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Daily News Blog

28
Aug

Residue Tests Find More Glyphosate in Popular Cereals

(Beyond Pesticides, August 28, 2018) Reinforcing findings of glyphosate residues in numerous food products, high levels of the herbicide is found in Cheerios and other popular oat-based food products, according to a study conducted by Environmental Working Group (EWG). The news comes at a time of increased public attention to the weed killer, following a landmark court case that resulted in a $289 million verdict for a school groundskeeper who presented evidence that regular glyphosate use caused him to develop cancer. Glyphosate, the active ingredient in Roundup, has been found in popular foods, as the prior research has found similar results, and the chemical has also been detected in “100% pure” honey, Doritos, Oreos, Goldfish, Ritz Crackers, German beers, California wines, and UK bread. Glyphosate has been ranked as potentially cancer causing in humans and adversely affects the human gut microbiome.

EWG tested 45 different conventionally grown oat products, and 16 organic items. Results found glyphosate in nearly every conventional product, 43 out of 45, and 5 of the 16 organic products. However, conventional products generally contained much higher levels of glyphosate than those which were organic certified (typically caused by chemical drift from neighboring chemical-intensive farms and environmental contamination). Allowed levels of glyphosate on foods vary by product, however EWG indicates that ingesting amounts higher than 160 parts per billion each day is likely to lead to a 1 in 1,000,000 risk of cancer. While no organic foods hit that benchmark, 31 conventional foods did.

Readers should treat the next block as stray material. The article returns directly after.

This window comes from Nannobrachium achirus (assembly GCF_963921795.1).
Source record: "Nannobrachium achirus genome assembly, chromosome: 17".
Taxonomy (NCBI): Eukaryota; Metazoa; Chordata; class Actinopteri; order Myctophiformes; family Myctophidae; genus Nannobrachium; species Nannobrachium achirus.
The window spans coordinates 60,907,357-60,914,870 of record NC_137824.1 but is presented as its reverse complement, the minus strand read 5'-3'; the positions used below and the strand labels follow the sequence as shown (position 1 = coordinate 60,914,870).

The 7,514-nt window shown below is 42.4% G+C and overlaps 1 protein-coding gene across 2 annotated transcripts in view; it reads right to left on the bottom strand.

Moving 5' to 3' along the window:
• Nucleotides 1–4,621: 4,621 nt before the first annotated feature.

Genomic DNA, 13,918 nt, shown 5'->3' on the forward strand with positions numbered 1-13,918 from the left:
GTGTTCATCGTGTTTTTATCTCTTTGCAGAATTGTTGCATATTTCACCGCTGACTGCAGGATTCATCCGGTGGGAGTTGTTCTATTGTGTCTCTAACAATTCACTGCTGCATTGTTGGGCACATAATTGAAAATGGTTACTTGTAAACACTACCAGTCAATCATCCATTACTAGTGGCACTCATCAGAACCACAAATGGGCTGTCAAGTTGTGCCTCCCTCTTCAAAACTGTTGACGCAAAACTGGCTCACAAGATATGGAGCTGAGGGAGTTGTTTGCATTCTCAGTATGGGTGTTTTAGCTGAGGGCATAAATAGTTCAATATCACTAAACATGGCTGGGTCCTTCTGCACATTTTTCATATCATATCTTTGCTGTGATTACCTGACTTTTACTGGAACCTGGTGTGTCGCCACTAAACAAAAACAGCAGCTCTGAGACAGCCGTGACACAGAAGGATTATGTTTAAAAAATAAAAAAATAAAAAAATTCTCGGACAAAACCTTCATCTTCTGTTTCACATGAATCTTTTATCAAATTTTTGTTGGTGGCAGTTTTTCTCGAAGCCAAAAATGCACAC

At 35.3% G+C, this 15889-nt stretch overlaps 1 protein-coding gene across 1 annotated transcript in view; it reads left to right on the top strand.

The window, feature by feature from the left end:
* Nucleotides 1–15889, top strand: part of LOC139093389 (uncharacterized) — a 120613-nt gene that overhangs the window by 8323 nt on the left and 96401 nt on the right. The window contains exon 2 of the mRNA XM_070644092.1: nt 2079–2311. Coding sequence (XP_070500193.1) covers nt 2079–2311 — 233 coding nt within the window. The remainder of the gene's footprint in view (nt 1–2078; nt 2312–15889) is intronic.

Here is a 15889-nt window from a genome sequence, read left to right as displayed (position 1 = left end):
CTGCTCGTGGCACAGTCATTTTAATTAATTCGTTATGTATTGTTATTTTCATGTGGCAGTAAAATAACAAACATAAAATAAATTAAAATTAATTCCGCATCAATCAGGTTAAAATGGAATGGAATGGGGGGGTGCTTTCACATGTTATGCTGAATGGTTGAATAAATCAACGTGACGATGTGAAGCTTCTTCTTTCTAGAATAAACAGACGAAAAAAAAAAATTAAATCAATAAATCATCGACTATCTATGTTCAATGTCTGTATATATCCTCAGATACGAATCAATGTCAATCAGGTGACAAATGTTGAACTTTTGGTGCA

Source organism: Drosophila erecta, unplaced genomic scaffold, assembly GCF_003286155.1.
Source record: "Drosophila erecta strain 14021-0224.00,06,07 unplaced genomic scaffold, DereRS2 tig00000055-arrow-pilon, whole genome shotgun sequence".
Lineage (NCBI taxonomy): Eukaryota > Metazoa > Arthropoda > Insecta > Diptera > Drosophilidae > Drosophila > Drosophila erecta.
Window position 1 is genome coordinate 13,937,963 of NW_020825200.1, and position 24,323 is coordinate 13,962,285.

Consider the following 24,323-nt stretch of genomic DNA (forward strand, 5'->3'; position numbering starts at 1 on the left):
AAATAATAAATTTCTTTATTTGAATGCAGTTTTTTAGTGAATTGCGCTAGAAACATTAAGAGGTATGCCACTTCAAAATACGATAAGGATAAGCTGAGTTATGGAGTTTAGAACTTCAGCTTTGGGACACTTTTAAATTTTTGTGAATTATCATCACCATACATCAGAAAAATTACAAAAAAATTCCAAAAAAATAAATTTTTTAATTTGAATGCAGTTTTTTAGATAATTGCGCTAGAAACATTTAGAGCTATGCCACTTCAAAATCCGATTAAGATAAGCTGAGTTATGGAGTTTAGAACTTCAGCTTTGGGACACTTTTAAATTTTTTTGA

The highest residue levels were found in Quaker Old Fashioned Oats at over 1,000 ppb. Cheerios also contained levels near 500 ppb. Although the detections in organic food are concerning, they represent the impact of the widespread use of glyphosate in agriculture. Nature’s Path, an organic brand that had foods with low levels of glyphosate, told EWG of the detection, “While this news may come as disappointing, it is not entirely surprising. Glyphosate use has skyrocketed in the past decade, and it maintains the ability to adhere to water and soil particles long enough to travel through the air or in a stream to nearby organic farms.”

While the Food and Drug Administration has conducted internal testing for glyphosate, results have not been formally released to the public, and the U.S. Department of Agriculture cancelled further testing in March of last year.

The ubiquitous presence of glyphosate in our food and environment, coupled with growing evidence of its harm, underlines the urgent need to move away from the toxic agricultural system the herbicide perpetuates. Rather than approve new cropping systems that employ glyphosate and other older, hazardous pesticides, leading to widespread weed resistance, federal agencies should encourage the promotion of organic farming systems that never use glyphosate or other toxic synthetic pesticides in their growing practices.

You can help reduce glyphosate in the environment by avoiding conventional products, and opting for organic whenever possible. Take further action by getting involved in this issue at the community level, where you can work towards policies that restrict not only glyphosate, but a full range of toxic synthetic pesticides. Take action today by telling your local leaders to take a precautionary approach to pesticide use.

All unattributed positions and opinions in this piece are those of Beyond Pesticides.

Source: Environmental Working Group

 

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